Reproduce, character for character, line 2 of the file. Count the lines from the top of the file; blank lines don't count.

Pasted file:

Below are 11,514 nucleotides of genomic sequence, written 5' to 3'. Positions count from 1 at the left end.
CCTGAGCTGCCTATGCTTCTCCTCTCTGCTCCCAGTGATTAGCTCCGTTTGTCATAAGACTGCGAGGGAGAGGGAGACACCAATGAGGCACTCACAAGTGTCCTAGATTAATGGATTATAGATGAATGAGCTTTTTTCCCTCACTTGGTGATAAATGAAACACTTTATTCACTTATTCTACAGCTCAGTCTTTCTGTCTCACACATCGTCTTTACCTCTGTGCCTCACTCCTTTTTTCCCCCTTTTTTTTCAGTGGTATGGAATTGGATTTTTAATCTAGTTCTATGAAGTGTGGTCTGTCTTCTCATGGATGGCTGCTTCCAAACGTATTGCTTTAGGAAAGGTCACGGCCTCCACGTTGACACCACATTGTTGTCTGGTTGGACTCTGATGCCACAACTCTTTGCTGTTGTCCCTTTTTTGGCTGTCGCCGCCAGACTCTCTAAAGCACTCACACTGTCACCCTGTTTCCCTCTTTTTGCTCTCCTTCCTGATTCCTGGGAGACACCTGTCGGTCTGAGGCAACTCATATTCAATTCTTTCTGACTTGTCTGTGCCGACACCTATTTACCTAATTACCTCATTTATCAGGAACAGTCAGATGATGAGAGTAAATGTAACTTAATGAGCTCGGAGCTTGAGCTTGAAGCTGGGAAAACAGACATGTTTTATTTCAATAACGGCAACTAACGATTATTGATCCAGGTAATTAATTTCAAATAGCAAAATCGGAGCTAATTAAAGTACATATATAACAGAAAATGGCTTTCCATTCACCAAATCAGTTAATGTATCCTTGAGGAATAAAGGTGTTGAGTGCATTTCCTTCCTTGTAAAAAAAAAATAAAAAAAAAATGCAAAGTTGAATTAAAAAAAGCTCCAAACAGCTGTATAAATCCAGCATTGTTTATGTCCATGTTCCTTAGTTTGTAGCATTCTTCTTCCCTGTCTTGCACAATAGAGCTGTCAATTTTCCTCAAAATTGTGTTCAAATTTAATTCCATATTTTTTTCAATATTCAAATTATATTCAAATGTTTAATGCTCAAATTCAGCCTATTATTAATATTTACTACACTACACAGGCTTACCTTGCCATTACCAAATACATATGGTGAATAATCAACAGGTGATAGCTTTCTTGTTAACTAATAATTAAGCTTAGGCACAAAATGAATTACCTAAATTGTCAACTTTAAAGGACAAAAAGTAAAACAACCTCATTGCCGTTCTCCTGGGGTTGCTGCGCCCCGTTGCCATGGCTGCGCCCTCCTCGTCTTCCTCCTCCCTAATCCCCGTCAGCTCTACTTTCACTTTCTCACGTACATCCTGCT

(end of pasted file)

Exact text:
CCTGAGCTGCCTATGCTTCTCCTCTCTGCTCCCAGTGATTAGCTCCGTTTGTCATAAGACTGCGAGGGAGAGGGAGACACCAATGAGGCACTCACAAGTGTCCTAGATTAATGGATTATAGATGAATGAGCTTTTTTCCCTCACTTGGTGATAAATGAAACACTTTATTCACTTATTCTACAGCTCAGTCTTTCTGTCTCACACATCGTCTTTACCTCTGTGCCTCACTCCTTTTTTCCCCCTTTTTTTTCAGTGGTATGGAATTGGATTTTTAATCTAGTTCTATGAAGTGTGGTCTGTCTTCTCATGGATGGCTGCTTCCAAACGTATTGCTTTAGGAAAGGTCACGGCCTCCACGTTGACACCACATTGTTGTCTGGTTGGACTCTGATGCCACAACTCTTTGCTGTTGTCCCTTTTTTGGCTGTCGCCGCCAGACTCTCTAAAGCACTCACACTGTCACCCTGTTTCCCTCTTTTTGCTCTCCTTCCTGATTCCTGGGAGACACCTGTCGGTCTGAGGCAACTCATATTCAATTCTTTCTGACTTGTCTGTGCCGACACCTATTTACCTAATTACCTCATTTATCAGGAACAGTCAGATGATGAGAGTAAATGTAACTTAATGAGCTCGGAGCTTGAGCTTGAAGCTGGGAAAACAGACATGTTTTATTTCAATAACGGCAACTAACGATTATTGATCCAGGTAATTAATTTCAAATAGCAAAATCGGAGCTAATTAAAGTACATATATAACAGAAAATGGCTTTCCATTCACCAAATCAGTTAATGTATCCTTGAGGAATAAAGGTGTTGAGTGCATTTCCTTCCTTGTAAAAAAAAAATAAAAAAAAAATGCAAAGTTGAATTAAAAAAAGCTCCAAACAGCTGTATAAATCCAGCATTGTTTATGTCCATGTTCCTTAGTTTGTAGCATTCTTCTTCCCTGTCTTGCACAATAGAGCTGTCAATTTTCCTCAAAATTGTGTTCAAATTTAATTCCATATTTTTTTCAATATTCAAATTATATTCAAATGTTTAATGCTCAAATTCAGCCTATTATTAATATTTACTACACTACACAGGCTTACCTTGCCATTACCAAATACATATGGTGAATAATCAACAGGTGATAGCTTTCTTGTTAACTAATAATTAAGCTTAGGCACAAAATGAATTACCTAAATTGTCAACTTTAAAGGACAAAAAGTAAAACAACCTCATTGCCGTTCTCCTGGGGTTGCTGCGCCCCGTTGCCATGGCTGCGCCCTCCTCGTCTTCCTCCTCCCTAATCCCCGTCAGCTCTACTTTCACTTTCTCACGTACATCCTGCT